EOS is designed after ethereum, so it offers a platform on which developers can build decentralized applications. EOS addresses, however, some shortcomings of the Ethereum Network. For instance, to develop a dApp on Ethereum you need to use Solidity, a programming language for smart contracts. The need to know Solidity is a barrier to the use of the Ethereum Network. EOS overcomes this by providing services to developers, including database and account management services, which do not require programming knowledge.

EOS has other technological strong points as well. For instance, it is fast and more scalable than Ethereum. Where the Ethereum Network requires users to pay gas to use the network, EOS does not have gas fees as transactions are approved by a centralized group of 21 gatekeepers. EOS offers a delegated proof-of-stake mechanism which it hopes to be able to offer scalability beyond its competitors. EOS also has huge and enthusiastic community support, and for good reason. The coin is not mined. Rather, block producers are voted in by the community.  Block producers generate blocks and are rewarded in EOS tokens based on their production rates. Finally, EOS recently completed a successful token sale and has the capital to develop its full potential.


NEO began life in 2014. Originally called AntShares, the coin was later rebranded by creator Da Hongfei. To date, it is the largest cryptocurrency which has emerged from China and is sometimes referred to a “Chinese Ethereum” because of its similar use of smart contracts.

NEO is a blockchain platform and cryptocurrency, and a recent inspiration from Ethereum. It is designed to digitize assets using smart contracts. NEO supports common programming languages like Javascript and C++, and is similar to Ethereum, with improvements to its technology, making it less vulnerable to hackers than Ethereum.

NEO is a Digital Asset where traditional assets are converted into decentralized digital assets using smart contracts. NEO has a Digital Identity where it allows the creation of electronic identity information for individuals, businesses, and entities, to be accessible through multi-factor authentication systems involving voice-recognition, fingerprints, sms, and facial recognition. NEO will support the development of decentralized applications (DApps) like smart funds by continuously developing more mature tools and techniques.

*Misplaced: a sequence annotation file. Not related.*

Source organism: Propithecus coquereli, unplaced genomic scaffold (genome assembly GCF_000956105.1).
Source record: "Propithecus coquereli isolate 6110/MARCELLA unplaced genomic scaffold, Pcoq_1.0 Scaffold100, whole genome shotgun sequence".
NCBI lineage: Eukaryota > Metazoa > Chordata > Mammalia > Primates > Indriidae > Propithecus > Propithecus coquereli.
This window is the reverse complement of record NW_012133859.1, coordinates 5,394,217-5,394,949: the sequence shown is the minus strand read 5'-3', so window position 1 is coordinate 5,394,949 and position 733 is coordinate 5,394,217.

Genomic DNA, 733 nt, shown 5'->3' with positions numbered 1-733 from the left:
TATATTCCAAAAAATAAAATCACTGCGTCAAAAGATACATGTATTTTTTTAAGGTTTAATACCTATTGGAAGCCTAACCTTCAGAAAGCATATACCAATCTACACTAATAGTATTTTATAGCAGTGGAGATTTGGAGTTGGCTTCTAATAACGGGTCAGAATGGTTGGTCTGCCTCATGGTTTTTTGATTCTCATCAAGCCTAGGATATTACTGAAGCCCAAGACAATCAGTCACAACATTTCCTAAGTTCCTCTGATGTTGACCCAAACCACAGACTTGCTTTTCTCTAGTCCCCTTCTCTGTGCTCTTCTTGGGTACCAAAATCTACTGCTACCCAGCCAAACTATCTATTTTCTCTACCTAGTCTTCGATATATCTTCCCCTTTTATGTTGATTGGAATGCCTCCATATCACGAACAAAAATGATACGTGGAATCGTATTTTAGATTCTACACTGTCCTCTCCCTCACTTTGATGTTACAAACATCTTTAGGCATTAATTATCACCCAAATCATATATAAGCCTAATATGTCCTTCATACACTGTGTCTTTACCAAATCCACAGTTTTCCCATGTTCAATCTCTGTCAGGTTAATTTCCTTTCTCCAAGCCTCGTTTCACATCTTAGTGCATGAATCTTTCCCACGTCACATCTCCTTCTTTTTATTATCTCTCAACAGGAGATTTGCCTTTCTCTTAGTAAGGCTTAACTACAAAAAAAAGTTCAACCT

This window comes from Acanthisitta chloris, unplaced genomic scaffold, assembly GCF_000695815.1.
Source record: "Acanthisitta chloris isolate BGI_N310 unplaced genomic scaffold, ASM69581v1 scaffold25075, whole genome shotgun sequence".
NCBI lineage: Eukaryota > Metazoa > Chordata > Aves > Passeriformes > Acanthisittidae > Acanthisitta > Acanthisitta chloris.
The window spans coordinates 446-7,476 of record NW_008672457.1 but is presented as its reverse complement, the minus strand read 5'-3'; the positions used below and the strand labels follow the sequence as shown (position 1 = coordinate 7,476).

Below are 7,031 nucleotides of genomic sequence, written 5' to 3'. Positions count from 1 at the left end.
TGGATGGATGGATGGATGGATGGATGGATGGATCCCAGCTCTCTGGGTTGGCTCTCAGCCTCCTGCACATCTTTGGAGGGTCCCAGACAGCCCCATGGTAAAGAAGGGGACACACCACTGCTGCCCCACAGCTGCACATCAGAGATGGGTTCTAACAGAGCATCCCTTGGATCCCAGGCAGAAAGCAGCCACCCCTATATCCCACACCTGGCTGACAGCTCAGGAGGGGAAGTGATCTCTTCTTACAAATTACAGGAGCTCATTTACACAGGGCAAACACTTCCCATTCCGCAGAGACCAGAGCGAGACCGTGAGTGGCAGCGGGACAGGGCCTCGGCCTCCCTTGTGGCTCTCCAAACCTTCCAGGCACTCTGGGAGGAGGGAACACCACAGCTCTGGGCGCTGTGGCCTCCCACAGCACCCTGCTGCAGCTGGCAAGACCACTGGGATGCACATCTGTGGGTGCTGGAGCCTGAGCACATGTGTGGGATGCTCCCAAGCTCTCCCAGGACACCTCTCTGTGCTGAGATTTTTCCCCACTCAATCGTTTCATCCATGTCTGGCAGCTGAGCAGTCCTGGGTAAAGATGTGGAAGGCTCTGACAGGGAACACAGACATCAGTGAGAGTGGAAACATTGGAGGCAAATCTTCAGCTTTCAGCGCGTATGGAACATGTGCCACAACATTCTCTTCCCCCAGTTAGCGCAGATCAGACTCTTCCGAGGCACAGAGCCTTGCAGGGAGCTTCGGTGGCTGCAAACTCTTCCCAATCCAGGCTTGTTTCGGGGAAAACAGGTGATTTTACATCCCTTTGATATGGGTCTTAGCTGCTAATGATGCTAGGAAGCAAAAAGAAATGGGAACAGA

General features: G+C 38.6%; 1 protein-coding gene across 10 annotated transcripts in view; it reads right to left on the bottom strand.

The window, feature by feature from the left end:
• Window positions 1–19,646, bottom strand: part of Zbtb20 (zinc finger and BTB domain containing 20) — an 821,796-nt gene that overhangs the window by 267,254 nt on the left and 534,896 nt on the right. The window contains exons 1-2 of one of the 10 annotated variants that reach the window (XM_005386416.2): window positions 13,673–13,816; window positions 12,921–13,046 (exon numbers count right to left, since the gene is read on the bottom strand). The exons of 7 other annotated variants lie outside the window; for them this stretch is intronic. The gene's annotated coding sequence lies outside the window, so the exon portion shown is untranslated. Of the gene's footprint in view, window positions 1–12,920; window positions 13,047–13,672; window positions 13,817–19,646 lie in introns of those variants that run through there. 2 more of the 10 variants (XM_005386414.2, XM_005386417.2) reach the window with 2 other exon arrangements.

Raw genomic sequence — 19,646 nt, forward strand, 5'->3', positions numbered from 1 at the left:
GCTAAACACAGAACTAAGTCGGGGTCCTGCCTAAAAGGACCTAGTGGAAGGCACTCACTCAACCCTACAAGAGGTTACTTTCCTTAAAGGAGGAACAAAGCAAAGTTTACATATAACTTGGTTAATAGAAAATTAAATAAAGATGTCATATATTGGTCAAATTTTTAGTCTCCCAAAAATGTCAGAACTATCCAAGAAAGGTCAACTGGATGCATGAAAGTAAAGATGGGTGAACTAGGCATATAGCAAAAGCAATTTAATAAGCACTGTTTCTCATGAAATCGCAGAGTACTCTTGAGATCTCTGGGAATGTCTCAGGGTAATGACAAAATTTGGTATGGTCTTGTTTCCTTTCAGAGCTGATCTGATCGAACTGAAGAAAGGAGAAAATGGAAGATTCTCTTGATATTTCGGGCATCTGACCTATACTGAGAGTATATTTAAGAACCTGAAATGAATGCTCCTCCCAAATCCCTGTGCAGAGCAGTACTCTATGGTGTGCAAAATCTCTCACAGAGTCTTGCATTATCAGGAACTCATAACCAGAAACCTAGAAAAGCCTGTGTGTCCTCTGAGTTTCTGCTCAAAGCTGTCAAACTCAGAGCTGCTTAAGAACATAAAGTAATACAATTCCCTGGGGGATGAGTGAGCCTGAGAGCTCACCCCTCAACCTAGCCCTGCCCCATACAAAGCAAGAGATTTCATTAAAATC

One key to NEO’s success has been its support of programming in many existing languages, including Go, Java, C++, and others. Further, NEO has experienced benefits as a result of its positive relationship with the Chinese government, which is generally known for its harsh positions on cryptocurrencies.

Ripple — XRP

Ripple is the third-largest cryptocurrency by market capitalization after Bitcoin and Ethereum. It is a venture-backed startup that never held an ICO (which is the main reason why the SEC will never declare it a security). Ripple offers a global financial settlement service for banks that let them transact directly and instantly across national borders. Thus, Ripple is oriented to large institutions instead of individual users. Its goal is to give financial institutions an easy and reliable solution for cross-border payments. It has already partnered with large banks around the world and more financial institutions are moving to adopt the Ripple protocol. This institutional support and the fact it is safe from SEC regulation.